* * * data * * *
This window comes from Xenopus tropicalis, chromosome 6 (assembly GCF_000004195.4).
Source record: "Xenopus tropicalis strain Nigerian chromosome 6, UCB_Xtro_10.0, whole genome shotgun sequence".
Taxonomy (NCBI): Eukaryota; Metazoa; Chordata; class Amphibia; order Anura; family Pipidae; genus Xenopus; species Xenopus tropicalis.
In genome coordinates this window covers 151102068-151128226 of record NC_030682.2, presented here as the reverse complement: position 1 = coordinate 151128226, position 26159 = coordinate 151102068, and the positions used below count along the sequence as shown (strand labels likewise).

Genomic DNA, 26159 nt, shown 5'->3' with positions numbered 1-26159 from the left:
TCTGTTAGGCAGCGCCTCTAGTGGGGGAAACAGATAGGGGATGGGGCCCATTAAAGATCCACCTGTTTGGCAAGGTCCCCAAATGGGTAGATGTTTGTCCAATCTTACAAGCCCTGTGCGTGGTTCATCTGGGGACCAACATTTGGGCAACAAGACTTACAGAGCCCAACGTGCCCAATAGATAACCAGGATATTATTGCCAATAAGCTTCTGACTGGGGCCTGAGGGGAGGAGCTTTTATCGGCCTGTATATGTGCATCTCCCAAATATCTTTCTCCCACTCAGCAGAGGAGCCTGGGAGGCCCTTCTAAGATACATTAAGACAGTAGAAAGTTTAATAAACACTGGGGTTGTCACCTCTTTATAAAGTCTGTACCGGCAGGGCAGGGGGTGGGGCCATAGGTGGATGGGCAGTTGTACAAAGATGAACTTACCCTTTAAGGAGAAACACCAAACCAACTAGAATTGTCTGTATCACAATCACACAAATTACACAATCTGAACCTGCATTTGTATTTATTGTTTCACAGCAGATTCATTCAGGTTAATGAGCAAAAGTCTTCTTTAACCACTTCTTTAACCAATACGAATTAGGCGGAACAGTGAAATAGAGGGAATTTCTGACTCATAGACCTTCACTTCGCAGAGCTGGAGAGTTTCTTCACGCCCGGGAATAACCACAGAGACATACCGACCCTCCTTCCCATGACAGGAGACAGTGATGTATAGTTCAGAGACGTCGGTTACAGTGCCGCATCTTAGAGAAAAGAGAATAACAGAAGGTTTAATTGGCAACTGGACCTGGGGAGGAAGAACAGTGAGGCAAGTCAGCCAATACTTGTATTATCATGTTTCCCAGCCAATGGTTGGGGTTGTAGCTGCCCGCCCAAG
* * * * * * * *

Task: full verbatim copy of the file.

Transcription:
This window comes from Xenopus tropicalis, chromosome 6 (assembly GCF_000004195.4).
Source record: "Xenopus tropicalis strain Nigerian chromosome 6, UCB_Xtro_10.0, whole genome shotgun sequence".
Taxonomy (NCBI): Eukaryota; Metazoa; Chordata; class Amphibia; order Anura; family Pipidae; genus Xenopus; species Xenopus tropicalis.
In genome coordinates this window covers 151102068-151128226 of record NC_030682.2, presented here as the reverse complement: position 1 = coordinate 151128226, position 26159 = coordinate 151102068, and the positions used below count along the sequence as shown (strand labels likewise).

Genomic DNA, 26159 nt, shown 5'->3' with positions numbered 1-26159 from the left:
TCTGTTAGGCAGCGCCTCTAGTGGGGGAAACAGATAGGGGATGGGGCCCATTAAAGATCCACCTGTTTGGCAAGGTCCCCAAATGGGTAGATGTTTGTCCAATCTTACAAGCCCTGTGCGTGGTTCATCTGGGGACCAACATTTGGGCAACAAGACTTACAGAGCCCAACGTGCCCAATAGATAACCAGGATATTATTGCCAATAAGCTTCTGACTGGGGCCTGAGGGGAGGAGCTTTTATCGGCCTGTATATGTGCATCTCCCAAATATCTTTCTCCCACTCAGCAGAGGAGCCTGGGAGGCCCTTCTAAGATACATTAAGACAGTAGAAAGTTTAATAAACACTGGGGTTGTCACCTCTTTATAAAGTCTGTACCGGCAGGGCAGGGGGTGGGGCCATAGGTGGATGGGCAGTTGTACAAAGATGAACTTACCCTTTAAGGAGAAACACCAAACCAACTAGAATTGTCTGTATCACAATCACACAAATTACACAATCTGAACCTGCATTTGTATTTATTGTTTCACAGCAGATTCATTCAGGTTAATGAGCAAAAGTCTTCTTTAACCACTTCTTTAACCAATACGAATTAGGCGGAACAGTGAAATAGAGGGAATTTCTGACTCATAGACCTTCACTTCGCAGAGCTGGAGAGTTTCTTCACGCCCGGGAATAACCACAGAGACATACCGACCCTCCTTCCCATGACAGGAGACAGTGATGTATAGTTCAGAGACGTCGGTTACAGTGCCGCATCTTAGAGAAAAGAGAATAACAGAAGGTTTAATTGGCAACTGGACCTGGGGAGGAAGAACAGTGAGGCAAGTCAGCCAATACTTGTATTATCATGTTTCCCAGCCAATGGTTGGGGTTGTAGCTGCCCGCCCAAG